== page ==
Perpetuus concludes successful trials of graphene-enhanced tires - with an average increase of 40% in wear resistance

UK-based Perpetuus Advanced Materials announced the completion of a "real world" road testing program of car tires enhanced with surface-engineered graphene materials.

Perpetuus graphene-enhanced tires testing

Over the last 6 months, Perpetuus graphene enhanced tires were fitted to high mileage, commercial light vehicles, which primarily travel on the UK’s A and B roads. The tests compared the graphene-enhanced tires with regular tires and monitored the performance of both tires. Perpetuus says that the tests showed that the graphene-enhanced tires produced an average of 40% increase in wear resistance over the regular tires.

Graphene Flagship team creates photosensitive graphene-based "switches"

Partners of the European Project 'Graphene Flagship' at the University of Strasbourg and CNRS (France), along with an international team of collaborators, created new 'switches' that respond to light. The team combined light-sensitive molecules with layers of graphene and other 2D materials to create new devices that could be used in sensors, optoelectronics and flexible devices.

Graphene Flagship team creates photosensitive graphene-based ''switches'' image

The researchers designed a molecule that can reversibly undergo chemical transformations when illuminated with ultraviolet and visible light. This molecule (a photoswitchable spiropyran) can be then attached to the surface of materials like graphene or molybdenum disulfide, thus generating an atomically precise hybrid macroscopic superlattice. When illuminated, the whole supramolecular structure experiences a collective structural rearrangement, which could be directly visualized with a sub-nanometer resolution by scanning tunneling microscopy.

Carbon nanotubes help create reinforced graphene "rebar"

Rice University researchers have found that fracture-resistant “rebar graphene” is more than twice as tough as pristine graphene. While on the two-dimensional scale, graphene is stronger than steel, its extremely thin nature makes it subject to ripping and tearing. Rebar graphene is the nanoscale analog of rebar (reinforcement bars) in concrete, in which embedded steel bars enhance the material’s strength and durability. Rebar graphene, developed by the Rice lab of chemist James Tour in 2014, uses carbon nanotubes for reinforcement.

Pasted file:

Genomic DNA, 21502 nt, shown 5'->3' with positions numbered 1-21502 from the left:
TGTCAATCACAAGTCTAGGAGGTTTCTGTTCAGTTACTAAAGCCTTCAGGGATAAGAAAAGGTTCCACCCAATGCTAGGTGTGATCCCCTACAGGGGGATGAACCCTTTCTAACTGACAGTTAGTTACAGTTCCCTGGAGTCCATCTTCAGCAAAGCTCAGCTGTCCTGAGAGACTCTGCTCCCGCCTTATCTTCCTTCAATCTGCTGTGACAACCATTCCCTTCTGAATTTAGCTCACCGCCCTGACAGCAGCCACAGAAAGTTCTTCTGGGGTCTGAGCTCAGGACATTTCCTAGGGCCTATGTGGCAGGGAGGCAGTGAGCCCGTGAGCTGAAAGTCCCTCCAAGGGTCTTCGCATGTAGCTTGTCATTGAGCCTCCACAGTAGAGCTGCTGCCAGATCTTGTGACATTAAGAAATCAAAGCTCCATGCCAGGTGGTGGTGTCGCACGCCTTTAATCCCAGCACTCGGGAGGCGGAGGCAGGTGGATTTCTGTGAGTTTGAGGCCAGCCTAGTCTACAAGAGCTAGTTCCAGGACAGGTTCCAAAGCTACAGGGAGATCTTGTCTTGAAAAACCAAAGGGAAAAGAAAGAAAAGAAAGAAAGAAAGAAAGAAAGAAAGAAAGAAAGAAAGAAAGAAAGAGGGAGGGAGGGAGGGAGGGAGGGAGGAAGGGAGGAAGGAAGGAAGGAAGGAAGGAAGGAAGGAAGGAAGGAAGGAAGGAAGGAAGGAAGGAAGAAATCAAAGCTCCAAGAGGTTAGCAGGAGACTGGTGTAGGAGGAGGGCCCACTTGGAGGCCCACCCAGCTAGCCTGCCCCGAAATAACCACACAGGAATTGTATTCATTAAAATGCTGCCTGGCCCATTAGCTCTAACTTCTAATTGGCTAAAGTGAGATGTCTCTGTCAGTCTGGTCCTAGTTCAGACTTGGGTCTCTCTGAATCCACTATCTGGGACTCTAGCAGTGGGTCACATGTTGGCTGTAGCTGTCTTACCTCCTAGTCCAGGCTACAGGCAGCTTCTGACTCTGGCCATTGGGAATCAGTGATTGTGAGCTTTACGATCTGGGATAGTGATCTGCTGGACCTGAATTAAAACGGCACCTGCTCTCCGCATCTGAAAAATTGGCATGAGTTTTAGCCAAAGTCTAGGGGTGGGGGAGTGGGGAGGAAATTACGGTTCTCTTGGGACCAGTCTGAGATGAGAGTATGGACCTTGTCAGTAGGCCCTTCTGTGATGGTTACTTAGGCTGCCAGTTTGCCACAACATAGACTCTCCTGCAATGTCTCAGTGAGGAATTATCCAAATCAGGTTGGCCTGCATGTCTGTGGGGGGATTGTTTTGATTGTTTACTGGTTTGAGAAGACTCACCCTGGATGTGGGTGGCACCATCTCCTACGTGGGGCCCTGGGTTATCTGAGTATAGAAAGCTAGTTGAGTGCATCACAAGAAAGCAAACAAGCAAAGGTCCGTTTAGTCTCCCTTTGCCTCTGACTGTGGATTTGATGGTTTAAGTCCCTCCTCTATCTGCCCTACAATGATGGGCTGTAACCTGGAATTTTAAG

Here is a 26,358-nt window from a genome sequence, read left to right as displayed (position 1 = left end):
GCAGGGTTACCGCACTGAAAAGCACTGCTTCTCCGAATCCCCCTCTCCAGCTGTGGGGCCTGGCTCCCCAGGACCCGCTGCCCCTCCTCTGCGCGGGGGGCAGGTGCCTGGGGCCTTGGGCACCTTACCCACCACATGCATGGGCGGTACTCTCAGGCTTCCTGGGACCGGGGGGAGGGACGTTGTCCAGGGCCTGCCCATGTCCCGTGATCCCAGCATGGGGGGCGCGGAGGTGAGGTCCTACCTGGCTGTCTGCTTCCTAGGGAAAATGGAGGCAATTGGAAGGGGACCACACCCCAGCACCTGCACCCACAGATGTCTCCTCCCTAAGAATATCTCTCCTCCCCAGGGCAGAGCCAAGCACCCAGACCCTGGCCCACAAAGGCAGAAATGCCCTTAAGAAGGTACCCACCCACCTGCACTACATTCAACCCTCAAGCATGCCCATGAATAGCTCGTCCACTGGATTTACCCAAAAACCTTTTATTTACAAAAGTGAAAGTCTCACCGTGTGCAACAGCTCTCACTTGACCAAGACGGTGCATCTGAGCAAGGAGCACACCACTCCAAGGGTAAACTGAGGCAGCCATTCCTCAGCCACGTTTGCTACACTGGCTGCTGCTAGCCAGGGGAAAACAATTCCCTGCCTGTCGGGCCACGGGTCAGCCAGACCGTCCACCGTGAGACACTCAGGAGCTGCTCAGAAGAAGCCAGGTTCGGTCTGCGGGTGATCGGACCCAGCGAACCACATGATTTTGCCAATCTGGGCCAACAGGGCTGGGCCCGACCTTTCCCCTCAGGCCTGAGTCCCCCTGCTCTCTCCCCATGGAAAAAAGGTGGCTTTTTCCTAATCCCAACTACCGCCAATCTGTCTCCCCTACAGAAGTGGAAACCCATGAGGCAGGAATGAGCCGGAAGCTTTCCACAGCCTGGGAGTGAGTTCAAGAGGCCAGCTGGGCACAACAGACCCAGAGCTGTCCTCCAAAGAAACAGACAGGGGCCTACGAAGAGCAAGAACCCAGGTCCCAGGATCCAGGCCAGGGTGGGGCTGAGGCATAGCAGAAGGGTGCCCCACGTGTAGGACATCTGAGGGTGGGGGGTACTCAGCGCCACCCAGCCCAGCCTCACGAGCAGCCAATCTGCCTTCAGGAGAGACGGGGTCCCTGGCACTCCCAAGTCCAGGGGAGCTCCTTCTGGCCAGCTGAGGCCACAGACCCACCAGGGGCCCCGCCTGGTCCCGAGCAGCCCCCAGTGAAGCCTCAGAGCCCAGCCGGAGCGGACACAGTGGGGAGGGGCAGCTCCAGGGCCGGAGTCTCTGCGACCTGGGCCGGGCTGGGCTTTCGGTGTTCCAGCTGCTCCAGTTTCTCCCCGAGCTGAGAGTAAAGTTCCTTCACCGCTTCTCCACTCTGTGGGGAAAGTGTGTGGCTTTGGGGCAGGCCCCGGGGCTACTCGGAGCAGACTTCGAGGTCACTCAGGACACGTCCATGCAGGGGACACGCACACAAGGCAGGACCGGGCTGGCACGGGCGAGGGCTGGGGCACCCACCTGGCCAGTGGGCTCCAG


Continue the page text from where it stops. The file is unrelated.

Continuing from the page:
In a new study, Rice materials scientist Jun Lou, graduate student and lead author Emily Hacopian and collaborators, including Prof. James Tour, stress-tested rebar graphene and found that nanotube rebar diverted and bridged cracks that would otherwise propagate in unreinforced graphene.

IBS team uses camphor to measure the tensile strength of centimeter-scale monolayer graphene films

Researchers at the Institute for Basic Science (IBS) have measured the tensile strength of centimeter-scale monolayer graphene films, using camphor - a chemical that easily volatilizes at room temperature - as a temporary support layer. The mechanical properties of monolayer graphene pieces bigger than a few micrometers have never been tested, simply because moving such an ultrathin film to a standard testing apparatus has not been possible.

Camphor-assisted testing system image

In this study, camphor is used as a transient support, and what differentiates it from conventional methods is that it is sublimed away in air at room temperature naturally, or at higher temperatures for faster processing. Thanks to this method, ultrathin films with an area larger than 1 cm x 1 cm are transferred without damage, then the camphor layer disappears in the air without leaving traces. In this way, tensile measurements were made on centimeter-scale 300 nm-thick graphene oxide film specimens, almost ten times thinner than previously reported. It was also possible to work with a graphene oxide film that was only 35 nm thick, and suspend it over a 1 cm x 1 cm hole.

Haydale reports strong commercial progress in graphene-enhanced composites

Haydale, the global advanced materials group, has announced that strong commercial progress has been made with an unspecified global composite materials group to enhance mechanical properties for selected products in their range of materials, through a commercially funded contract.

Over the last 12 months, Haydale has completed a series of pre-production trials for this customer (who for commercial reasons cannot be named) to enhance these selected products' mechanical performance through the incorporation of graphene in a range of world-wide industrial applications. Haydale reports that to date, it has been paid approximately $150,000 USD by the Customer for these trials.